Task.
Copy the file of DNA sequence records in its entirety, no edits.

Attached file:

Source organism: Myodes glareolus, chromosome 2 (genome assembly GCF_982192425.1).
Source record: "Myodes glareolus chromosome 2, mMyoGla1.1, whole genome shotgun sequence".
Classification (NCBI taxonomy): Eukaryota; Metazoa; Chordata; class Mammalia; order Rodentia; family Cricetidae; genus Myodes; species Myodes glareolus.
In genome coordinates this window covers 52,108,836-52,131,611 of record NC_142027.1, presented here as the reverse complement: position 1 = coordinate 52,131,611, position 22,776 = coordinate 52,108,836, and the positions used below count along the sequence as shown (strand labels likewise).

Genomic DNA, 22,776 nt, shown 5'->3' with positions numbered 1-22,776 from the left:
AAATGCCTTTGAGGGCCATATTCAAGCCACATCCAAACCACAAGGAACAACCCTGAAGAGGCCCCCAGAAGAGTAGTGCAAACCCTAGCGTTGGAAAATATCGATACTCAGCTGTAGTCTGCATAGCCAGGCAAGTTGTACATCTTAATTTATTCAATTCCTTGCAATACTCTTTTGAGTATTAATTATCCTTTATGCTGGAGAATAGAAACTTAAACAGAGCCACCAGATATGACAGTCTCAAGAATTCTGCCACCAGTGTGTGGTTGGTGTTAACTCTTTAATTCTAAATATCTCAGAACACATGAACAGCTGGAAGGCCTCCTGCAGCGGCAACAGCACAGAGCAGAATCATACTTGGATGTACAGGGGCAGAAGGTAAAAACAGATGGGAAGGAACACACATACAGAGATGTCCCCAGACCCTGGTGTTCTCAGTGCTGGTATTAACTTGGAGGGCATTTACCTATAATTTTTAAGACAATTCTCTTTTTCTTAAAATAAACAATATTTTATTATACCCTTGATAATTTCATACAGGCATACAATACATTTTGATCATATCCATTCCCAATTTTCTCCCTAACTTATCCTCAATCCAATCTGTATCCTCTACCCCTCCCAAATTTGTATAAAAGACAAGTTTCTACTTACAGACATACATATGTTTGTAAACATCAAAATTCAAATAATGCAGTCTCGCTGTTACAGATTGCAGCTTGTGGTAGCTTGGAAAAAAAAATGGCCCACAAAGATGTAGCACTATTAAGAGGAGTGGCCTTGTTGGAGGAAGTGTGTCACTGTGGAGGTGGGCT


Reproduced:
Source organism: Myodes glareolus, chromosome 2 (genome assembly GCF_982192425.1).
Source record: "Myodes glareolus chromosome 2, mMyoGla1.1, whole genome shotgun sequence".
Classification (NCBI taxonomy): Eukaryota; Metazoa; Chordata; class Mammalia; order Rodentia; family Cricetidae; genus Myodes; species Myodes glareolus.
In genome coordinates this window covers 52,108,836-52,131,611 of record NC_142027.1, presented here as the reverse complement: position 1 = coordinate 52,131,611, position 22,776 = coordinate 52,108,836, and the positions used below count along the sequence as shown (strand labels likewise).

Genomic DNA, 22,776 nt, shown 5'->3' with positions numbered 1-22,776 from the left:
AAATGCCTTTGAGGGCCATATTCAAGCCACATCCAAACCACAAGGAACAACCCTGAAGAGGCCCCCAGAAGAGTAGTGCAAACCCTAGCGTTGGAAAATATCGATACTCAGCTGTAGTCTGCATAGCCAGGCAAGTTGTACATCTTAATTTATTCAATTCCTTGCAATACTCTTTTGAGTATTAATTATCCTTTATGCTGGAGAATAGAAACTTAAACAGAGCCACCAGATATGACAGTCTCAAGAATTCTGCCACCAGTGTGTGGTTGGTGTTAACTCTTTAATTCTAAATATCTCAGAACACATGAACAGCTGGAAGGCCTCCTGCAGCGGCAACAGCACAGAGCAGAATCATACTTGGATGTACAGGGGCAGAAGGTAAAAACAGATGGGAAGGAACACACATACAGAGATGTCCCCAGACCCTGGTGTTCTCAGTGCTGGTATTAACTTGGAGGGCATTTACCTATAATTTTTAAGACAATTCTCTTTTTCTTAAAATAAACAATATTTTATTATACCCTTGATAATTTCATACAGGCATACAATACATTTTGATCATATCCATTCCCAATTTTCTCCCTAACTTATCCTCAATCCAATCTGTATCCTCTACCCCTCCCAAATTTGTATAAAAGACAAGTTTCTACTTACAGACATACATATGTTTGTAAACATCAAAATTCAAATAATGCAGTCTCGCTGTTACAGATTGCAGCTTGTGGTAGCTTGGAAAAAAAAATGGCCCACAAAGATGTAGCACTATTAAGAGGAGTGGCCTTGTTGGAGGAAGTGTGTCACTGTGGAGGTGGGCT